I recommend all new authors go traditional for many reasons. 1) You need to train yourself as a writer before you are ready to publish, and it is all too tempting to self-publish before your craft is fully developed, while an agent will better know if your work is ready for the market. 2) Self-publishing requires a lot of knowledge about how the market works. You will learn this best through the experience you gain while going traditional. 3) To sell books, you need to develop a name for yourself. Publishers know how to do this really well through promotion and advertising. It's easier to use them to develop your name and your fanbase, and then if you still want to self-publish you can do so on future titles.

    It sounds to me like you're just antsy to get your book in print. Patience, young grasshopper. Develop your craft for now and then find an agent. Use agentquery.com and make sure they are members of AAR.
     
  7. psychotick
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    psychotick Contributing Member Contributor

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    Hi,

    I'm partly with funkybassmannick, if you want to self publish one book and then wonder about the effect on publishing other books with trad publishers, the fact that you self published shouldn't matter so much. What will matter though is your sales.

    If you go the self pubbing route, you've fairly much committed yourself to it, so think carefully before you take the leap. Because the first thing a publisher / agent is going to ask you when you tell them you've already self pubbed one book is - how well did it sell? They won't care how it was pubbed, only how well it sold. And most self pubbed books don't sell hundreds of thousands of copies. In my case only two of mine are in the thousands, and I wouldn't dare take those sorts of numbers to an agent. So unless you sell massively, self pubbing will kill your chances of getting a trad pubblisher.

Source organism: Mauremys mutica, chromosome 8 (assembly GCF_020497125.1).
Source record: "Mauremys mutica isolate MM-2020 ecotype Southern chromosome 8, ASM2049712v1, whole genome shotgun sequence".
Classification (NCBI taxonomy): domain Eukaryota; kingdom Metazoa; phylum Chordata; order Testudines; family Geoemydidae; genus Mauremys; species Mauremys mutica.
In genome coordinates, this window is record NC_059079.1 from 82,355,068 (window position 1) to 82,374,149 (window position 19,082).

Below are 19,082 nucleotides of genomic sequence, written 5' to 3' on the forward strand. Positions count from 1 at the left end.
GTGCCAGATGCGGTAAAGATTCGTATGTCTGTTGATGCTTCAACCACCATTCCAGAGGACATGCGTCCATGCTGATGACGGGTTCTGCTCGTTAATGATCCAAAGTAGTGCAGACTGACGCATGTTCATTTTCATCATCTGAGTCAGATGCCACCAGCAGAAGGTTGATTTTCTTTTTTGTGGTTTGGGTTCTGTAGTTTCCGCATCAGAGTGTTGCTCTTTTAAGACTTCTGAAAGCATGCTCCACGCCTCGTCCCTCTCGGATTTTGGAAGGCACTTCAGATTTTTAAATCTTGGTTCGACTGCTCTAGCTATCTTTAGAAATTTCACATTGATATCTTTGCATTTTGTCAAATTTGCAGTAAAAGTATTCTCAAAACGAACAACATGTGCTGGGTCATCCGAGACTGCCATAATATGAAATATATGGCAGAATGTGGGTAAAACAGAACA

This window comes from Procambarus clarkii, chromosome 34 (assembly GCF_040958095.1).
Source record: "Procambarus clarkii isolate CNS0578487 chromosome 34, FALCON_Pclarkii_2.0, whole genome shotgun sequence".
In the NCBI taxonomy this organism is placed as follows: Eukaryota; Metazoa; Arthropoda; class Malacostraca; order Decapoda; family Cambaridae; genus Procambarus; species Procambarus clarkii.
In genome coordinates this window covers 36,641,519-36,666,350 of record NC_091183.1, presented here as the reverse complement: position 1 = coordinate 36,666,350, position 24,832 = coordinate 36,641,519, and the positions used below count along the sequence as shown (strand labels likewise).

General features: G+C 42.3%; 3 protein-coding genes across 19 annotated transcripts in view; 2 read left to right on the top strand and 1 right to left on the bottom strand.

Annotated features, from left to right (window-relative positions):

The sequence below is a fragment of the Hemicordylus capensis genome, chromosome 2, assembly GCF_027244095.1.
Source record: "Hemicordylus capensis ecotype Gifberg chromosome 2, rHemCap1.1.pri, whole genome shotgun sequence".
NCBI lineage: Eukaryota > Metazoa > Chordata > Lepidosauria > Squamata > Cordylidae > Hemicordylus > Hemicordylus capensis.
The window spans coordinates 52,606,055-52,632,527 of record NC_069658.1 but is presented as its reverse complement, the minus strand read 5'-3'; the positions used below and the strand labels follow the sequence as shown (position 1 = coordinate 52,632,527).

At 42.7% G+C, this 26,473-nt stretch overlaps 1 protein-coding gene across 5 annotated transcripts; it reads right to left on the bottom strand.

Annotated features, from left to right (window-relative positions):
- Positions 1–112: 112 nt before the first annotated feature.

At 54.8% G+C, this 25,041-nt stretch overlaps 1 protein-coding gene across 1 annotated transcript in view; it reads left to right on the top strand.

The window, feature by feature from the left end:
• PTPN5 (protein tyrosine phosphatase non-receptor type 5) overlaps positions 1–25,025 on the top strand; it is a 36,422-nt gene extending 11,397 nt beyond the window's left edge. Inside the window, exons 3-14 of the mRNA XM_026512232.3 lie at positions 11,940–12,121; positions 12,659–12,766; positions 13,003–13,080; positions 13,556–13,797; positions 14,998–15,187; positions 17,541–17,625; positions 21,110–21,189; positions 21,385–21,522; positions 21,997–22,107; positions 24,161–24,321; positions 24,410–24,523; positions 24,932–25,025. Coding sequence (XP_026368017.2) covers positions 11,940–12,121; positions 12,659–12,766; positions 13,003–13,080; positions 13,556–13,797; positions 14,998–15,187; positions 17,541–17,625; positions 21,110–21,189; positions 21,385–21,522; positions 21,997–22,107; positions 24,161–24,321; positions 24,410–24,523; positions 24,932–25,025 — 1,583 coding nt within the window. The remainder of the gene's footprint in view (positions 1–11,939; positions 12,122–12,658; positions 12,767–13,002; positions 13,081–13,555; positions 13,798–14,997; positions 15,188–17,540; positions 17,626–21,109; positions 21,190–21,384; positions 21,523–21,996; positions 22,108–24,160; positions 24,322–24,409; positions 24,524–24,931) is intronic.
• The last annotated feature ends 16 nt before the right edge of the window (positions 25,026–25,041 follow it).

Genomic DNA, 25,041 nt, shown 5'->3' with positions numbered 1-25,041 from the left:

But if what you actually want to do is just publish the same book, one copy for yourself and one through a trad publisher, you can do that through a local printer. Many are happy to do small print runs, especially those who deal with students. My thesis for example was an eight book run, which was just enough to put a couple of copies in a couple of academic libraries and keep another one for myself. It wasn't very dear either.

    Having said that, if you actually do go down the actual full self pubblishing of the book route, even for only one copy for yourself, no. An agent will not take on that sme book. Its already out there. Someone could copy it, steal it. They could assume that it's only sold one copy because no one likes it. They might look at a second book, but not that one.

    Cheers, Greg.
     
  8. Trilby
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    Trilby Contributing Member Contributor

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    Use your imagination as to what it will look/feel/smell like published and then try and nab an agent or publisher to bring your dreams to fruition.

    If you are unsuccessful at getting it published then get that one tangible book published.